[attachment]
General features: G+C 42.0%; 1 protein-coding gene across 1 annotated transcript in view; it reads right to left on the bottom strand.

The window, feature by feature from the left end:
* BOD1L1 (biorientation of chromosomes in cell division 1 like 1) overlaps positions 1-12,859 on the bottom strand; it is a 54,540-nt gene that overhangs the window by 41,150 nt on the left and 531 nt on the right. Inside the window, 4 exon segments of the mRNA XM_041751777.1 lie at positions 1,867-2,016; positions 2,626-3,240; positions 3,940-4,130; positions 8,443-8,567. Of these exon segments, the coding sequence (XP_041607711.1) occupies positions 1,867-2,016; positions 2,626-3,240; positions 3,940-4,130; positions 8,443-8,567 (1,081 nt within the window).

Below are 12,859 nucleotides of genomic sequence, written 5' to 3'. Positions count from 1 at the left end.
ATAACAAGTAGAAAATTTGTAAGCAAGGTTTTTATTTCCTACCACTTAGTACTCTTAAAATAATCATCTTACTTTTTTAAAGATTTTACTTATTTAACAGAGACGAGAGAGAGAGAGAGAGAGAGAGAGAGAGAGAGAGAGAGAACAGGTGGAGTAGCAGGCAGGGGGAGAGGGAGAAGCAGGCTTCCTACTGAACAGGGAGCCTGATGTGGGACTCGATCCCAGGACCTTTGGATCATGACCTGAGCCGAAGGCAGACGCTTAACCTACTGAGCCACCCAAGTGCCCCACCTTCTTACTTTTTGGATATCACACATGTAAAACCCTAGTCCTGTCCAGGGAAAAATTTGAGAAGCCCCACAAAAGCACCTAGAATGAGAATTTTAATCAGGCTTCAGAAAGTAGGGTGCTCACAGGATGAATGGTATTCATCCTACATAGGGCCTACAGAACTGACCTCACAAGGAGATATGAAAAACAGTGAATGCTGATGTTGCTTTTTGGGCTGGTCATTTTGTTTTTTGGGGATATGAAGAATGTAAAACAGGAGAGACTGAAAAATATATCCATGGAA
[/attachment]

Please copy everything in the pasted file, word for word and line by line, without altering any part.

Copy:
General features: G+C 42.0%; 1 protein-coding gene across 1 annotated transcript in view; it reads right to left on the bottom strand.

The window, feature by feature from the left end:
* BOD1L1 (biorientation of chromosomes in cell division 1 like 1) overlaps positions 1-12,859 on the bottom strand; it is a 54,540-nt gene that overhangs the window by 41,150 nt on the left and 531 nt on the right. Inside the window, 4 exon segments of the mRNA XM_041751777.1 lie at positions 1,867-2,016; positions 2,626-3,240; positions 3,940-4,130; positions 8,443-8,567. Of these exon segments, the coding sequence (XP_041607711.1) occupies positions 1,867-2,016; positions 2,626-3,240; positions 3,940-4,130; positions 8,443-8,567 (1,081 nt within the window).

Below are 12,859 nucleotides of genomic sequence, written 5' to 3'. Positions count from 1 at the left end.
ATAACAAGTAGAAAATTTGTAAGCAAGGTTTTTATTTCCTACCACTTAGTACTCTTAAAATAATCATCTTACTTTTTTAAAGATTTTACTTATTTAACAGAGACGAGAGAGAGAGAGAGAGAGAGAGAGAGAGAGAGAGAGAGAACAGGTGGAGTAGCAGGCAGGGGGAGAGGGAGAAGCAGGCTTCCTACTGAACAGGGAGCCTGATGTGGGACTCGATCCCAGGACCTTTGGATCATGACCTGAGCCGAAGGCAGACGCTTAACCTACTGAGCCACCCAAGTGCCCCACCTTCTTACTTTTTGGATATCACACATGTAAAACCCTAGTCCTGTCCAGGGAAAAATTTGAGAAGCCCCACAAAAGCACCTAGAATGAGAATTTTAATCAGGCTTCAGAAAGTAGGGTGCTCACAGGATGAATGGTATTCATCCTACATAGGGCCTACAGAACTGACCTCACAAGGAGATATGAAAAACAGTGAATGCTGATGTTGCTTTTTGGGCTGGTCATTTTGTTTTTTGGGGATATGAAGAATGTAAAACAGGAGAGACTGAAAAATATATCCATGGAA